If, by way of example, a semiconductor module is subjected to a burn-in test, the control circuit 30 transmits address signals and control signals to the test device 10. With the aid of an internal data generator, the test device 10 writes data to the memory cells of the memory cell array and compares the written data with the data read from the memory cell array. Using that comparison, an item of so-called pass-fail information is written to the memory device 11. If a plurality of test results are present one after the other, the memory device changes to a first state as soon as an erroneous test result is present. In the case of error-free checking and in the case where the memory circuit 1 has an active state, which means that all of the burn-in test signals that are to be applied are contact-connected entirely satisfactorily, the programmable element 20 and the programmable element 21 are programmed by means of the control circuit 30, which, for its part, drives a driver 40 for programming the programmable elements 20 and 21. After a burn-in test, the programmed states of the programmable elements 20 and 21 can be passed via the control circuit 30 to an external evaluation device for evaluation of the test results. The evaluation device being connected to the control circuit 30 via the terminal EX.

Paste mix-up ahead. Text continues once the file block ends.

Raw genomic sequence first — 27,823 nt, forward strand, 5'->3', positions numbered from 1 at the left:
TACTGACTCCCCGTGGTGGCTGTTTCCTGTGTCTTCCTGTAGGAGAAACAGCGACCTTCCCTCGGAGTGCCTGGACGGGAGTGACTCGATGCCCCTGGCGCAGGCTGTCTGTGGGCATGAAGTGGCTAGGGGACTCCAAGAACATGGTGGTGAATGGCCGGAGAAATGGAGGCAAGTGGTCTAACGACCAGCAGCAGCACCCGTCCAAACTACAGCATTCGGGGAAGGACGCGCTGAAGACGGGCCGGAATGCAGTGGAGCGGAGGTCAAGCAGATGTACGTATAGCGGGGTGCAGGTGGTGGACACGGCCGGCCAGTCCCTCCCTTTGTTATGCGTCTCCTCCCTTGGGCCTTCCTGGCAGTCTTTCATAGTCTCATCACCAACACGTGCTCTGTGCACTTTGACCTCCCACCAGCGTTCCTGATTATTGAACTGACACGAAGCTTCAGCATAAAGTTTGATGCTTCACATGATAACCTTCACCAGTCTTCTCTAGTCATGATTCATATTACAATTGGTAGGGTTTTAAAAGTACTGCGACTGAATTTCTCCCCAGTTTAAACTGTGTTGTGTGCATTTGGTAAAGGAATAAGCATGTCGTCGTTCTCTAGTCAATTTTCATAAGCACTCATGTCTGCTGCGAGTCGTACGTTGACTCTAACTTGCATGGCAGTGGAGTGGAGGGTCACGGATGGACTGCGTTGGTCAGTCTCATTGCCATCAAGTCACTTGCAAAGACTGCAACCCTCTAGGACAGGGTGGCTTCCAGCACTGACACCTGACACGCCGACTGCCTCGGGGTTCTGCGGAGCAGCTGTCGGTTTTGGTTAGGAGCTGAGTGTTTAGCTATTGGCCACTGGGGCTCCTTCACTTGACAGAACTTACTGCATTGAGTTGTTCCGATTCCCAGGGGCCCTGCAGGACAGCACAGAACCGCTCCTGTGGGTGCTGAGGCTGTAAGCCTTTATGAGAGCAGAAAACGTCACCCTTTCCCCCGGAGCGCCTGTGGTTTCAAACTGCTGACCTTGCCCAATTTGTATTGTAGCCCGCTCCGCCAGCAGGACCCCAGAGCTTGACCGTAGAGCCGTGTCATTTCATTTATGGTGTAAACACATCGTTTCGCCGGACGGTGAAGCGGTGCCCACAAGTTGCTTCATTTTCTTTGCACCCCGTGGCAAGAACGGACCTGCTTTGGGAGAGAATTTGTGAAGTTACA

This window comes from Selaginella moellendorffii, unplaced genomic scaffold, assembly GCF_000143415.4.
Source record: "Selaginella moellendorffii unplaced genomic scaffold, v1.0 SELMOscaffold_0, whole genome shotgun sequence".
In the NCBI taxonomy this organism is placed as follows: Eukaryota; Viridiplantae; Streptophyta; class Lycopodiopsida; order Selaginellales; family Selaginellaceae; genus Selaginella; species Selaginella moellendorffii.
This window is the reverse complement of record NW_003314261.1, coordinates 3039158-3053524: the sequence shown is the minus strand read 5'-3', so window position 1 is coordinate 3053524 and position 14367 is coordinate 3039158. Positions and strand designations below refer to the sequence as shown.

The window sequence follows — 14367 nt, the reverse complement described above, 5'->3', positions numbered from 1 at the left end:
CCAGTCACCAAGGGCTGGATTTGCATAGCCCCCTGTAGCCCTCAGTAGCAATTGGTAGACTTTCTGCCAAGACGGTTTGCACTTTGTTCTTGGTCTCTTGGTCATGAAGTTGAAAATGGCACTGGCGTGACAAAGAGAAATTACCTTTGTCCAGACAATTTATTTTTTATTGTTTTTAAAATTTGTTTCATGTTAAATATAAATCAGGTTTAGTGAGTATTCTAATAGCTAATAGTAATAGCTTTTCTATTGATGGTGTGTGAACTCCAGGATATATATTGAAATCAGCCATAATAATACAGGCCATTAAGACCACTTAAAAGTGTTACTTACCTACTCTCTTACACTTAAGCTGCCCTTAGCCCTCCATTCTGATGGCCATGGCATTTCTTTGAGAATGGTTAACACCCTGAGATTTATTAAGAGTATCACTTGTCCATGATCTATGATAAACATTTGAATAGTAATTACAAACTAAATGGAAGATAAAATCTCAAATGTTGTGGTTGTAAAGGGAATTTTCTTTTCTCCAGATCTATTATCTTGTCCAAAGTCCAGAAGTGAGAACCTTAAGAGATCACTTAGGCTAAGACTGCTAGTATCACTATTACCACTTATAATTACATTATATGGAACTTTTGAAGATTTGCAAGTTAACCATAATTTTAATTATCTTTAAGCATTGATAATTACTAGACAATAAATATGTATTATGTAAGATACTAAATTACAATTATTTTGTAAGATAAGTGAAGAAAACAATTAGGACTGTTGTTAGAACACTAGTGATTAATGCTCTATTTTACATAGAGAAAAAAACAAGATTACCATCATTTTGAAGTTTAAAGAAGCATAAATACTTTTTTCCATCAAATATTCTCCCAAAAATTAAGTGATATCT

|Cited Patent||Filing date||Publication date||Applicant||Title|
|US5303246 *||Jul 3, 1991||Apr 12, 1994||Hughes Aircraft Company||Fault isolation diagnostics|
|US5313424 *||Mar 17, 1992||May 17, 1994||International Business Machines Corporation||Module level electronic redundancy|
|US5732209 *||May 14, 1996||Mar 24, 1998||Exponential Technology, Inc.||Self-testing multi-processor die with internal compare points|
|US5794175 *||Sep 9, 1997||Aug 11, 1998||Teradyne, Inc.||Low cost, highly parallel memory tester|
|US6055657 *||Nov 10, 1997||Apr 25, 2000||Samsung Electronics Co., Ltd.||Test board for testing IC devices operating in merged data output mode or standard mode|
|DE4321211C2||Jun 25, 1993||Sep 12, 1996||Mitsubishi Electric Corp||Halbleiterwafer und Verfahren zu seiner Herstellung, sowie Halbleitervorrichtung und Prüfeinrichtung hierfür mit Voralterungsmöglichkeit ("burn-in")|
|DE19508680C2||Mar 10, 1995||Mar 13, 1997||Samsung Electronics Co Ltd||Integrierter Halbleiterschaltkreis und Verfahren zum Durchführen eines Belastungstests|
|DE19852429C1||Nov 13, 1998||Nov 23, 2000||Siemens Ag||Halbleiterbaustein für Burn-In-Testanordnung|